Named for Charles Jackson, the founder of the building's original tenant, the now defunt Oregon Journal, the building opened its doors in 1912. The newspaper remained in the building until 1948, when it moved to larger quarters -- the former Portland Public Market building on the Portland waterfront. The building's most striking feature is the impressive clock tower, a common feature of newspaper buildings of the early 20th century.
The Jackson Tower, circa 1912, harken back to an era when the newspaper industry enjoyed tremendous popularity. During the decades leading up to, and after, the turn of the 20th, in major cities and frontier lands, written in English and foreign languages for immigrants, newspaper companies appeared in droves. One of those papers, the Oregon Journal, built what became known as the Jackson Tower.
On July 23, 1902, Sam Jackson purchased the rights to the Portland Evening Journal and merged it with a paper he already managed, the East Oregonian. He subsequently changed the name of the entire operation to the Oregon Journal. As per the norm in the early 20th century, newspapers engaged in competition with other publications Jackson's paper competed with the Oregonian and the Telegram.
The paper's front page, on October 22, 1911, reported its own plans to build the Journal Building (now known as Jackson Tower). One attractive feature involved a two-story-deep basement that housed high-speed presses viewable by onlookers walking by the building; the pressed printed nearly 72,000 newspapers per hour. The Oregon Journal obtained the building permit on December 13, 1911 and by August 19, 1912, the newspaper published its first edition from the new home.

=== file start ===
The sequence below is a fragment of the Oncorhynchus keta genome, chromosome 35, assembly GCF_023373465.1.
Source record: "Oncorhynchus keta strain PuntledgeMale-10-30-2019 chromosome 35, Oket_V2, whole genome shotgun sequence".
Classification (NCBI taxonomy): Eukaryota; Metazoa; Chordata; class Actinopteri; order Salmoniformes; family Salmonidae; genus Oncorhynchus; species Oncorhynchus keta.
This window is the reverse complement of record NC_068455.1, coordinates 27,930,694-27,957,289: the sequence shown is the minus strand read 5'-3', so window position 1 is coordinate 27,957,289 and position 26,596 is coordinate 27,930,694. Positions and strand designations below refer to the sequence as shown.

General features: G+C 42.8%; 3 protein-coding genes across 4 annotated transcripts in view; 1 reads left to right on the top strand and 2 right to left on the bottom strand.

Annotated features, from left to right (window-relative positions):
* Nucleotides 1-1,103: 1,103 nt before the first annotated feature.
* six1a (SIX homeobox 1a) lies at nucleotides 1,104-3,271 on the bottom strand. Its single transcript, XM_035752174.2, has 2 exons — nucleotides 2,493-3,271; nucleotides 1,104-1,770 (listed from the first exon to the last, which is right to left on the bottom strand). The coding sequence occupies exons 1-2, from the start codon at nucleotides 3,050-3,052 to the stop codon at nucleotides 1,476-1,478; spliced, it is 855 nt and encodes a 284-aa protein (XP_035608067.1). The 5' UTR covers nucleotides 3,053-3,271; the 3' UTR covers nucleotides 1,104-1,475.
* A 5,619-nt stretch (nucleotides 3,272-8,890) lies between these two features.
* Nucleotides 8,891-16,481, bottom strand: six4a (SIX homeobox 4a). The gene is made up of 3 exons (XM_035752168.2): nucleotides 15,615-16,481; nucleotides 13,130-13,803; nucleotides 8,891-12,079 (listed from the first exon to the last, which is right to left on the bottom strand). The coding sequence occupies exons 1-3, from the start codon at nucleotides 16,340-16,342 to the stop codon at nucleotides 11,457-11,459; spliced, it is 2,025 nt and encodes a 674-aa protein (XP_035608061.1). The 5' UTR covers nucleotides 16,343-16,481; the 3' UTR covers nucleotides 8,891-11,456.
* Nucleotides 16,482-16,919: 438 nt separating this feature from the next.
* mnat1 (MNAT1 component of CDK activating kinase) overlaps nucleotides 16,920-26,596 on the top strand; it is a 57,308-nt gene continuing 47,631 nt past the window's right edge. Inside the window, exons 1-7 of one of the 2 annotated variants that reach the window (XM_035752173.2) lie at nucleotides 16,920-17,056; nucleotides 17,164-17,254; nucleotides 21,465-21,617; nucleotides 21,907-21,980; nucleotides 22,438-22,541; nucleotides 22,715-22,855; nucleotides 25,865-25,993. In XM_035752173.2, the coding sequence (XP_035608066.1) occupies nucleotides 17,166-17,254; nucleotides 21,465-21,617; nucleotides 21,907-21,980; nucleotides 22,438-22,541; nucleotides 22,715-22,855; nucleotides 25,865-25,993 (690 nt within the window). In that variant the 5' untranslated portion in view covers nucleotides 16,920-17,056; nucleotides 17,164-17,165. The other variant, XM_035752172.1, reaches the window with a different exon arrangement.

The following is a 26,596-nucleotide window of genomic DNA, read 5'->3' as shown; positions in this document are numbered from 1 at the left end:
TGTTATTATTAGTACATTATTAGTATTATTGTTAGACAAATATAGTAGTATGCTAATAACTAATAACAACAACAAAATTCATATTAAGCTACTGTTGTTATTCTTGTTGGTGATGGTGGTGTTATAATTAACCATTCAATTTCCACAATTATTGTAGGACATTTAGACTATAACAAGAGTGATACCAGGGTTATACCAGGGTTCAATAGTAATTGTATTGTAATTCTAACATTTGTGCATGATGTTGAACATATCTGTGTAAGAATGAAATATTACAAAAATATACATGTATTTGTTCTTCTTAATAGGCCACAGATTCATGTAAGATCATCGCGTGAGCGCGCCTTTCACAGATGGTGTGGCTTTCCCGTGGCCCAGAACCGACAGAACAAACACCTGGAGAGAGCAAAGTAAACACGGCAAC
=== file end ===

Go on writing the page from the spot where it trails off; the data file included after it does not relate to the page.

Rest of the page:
The 1905 Lewis & Clark Exposition had a profound effect on Portland's rise from frontier city to a major metropolis, but it also affected the city's architectural style. The Journal Building employed some of the features emanating from that exposition, notably the use of more than 2,400 25-watt light bulbs to illuminate the building. The most striking visual element to the outside decor involved the large clock tower that rang bells on each quarter hour. The clock remained mechanically operated until 1922 when the Standard Electric Time Company electrified the clock.
The newspaper remained in the building until 1948, when it moved to the larger Public Market Building located near the waterfront, though the building remained the property of the Oregon Journal. In 1951, the building was named Jackson Tower after its founder, C. S. Jackson. However, on July 1, 1958, the Jackson family sold the building to Theodore Bruno who modernized the building, investing over $300,000 in improvements. The renovations to Jackson Tower included updated tenant spaces, a newly designed lobby, a steam-cleaned exterior, and the construction of a 100-car garage in the basement, as well as the installation of high-speed elevators.
The 1970s saw changes to both the building and the newspaper -- the building was sold twice, as was the paper. The building went through several changes and updates throughout the 20th century, but the paper folded in the mid-1980s. The building reminds us all of a time when print newspapers were incredibly influential in American culture -- it was the heyday of print journalism. Today's era is much different, so one can only imagine what is being constructed today that will remains standing in 2117 as a reminder of the current digital news era.
Foreign Language Press Survey. Accessed May 09, 2017. http://flps.newberry.org/.
Mott, Frank Luther. American Journalism: A History of Newspapers in the United States Through 250 Years, 1690–1940.
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Nord, David Paul. Communities of Journalism: A History of American Newspapers and Their Readers. Champaign, Illinois: University of Illinois Press, 2006.
Tess, John M. "Registration Form." Published November 15, 1995. National Park Service: National Register of HIstoric Places.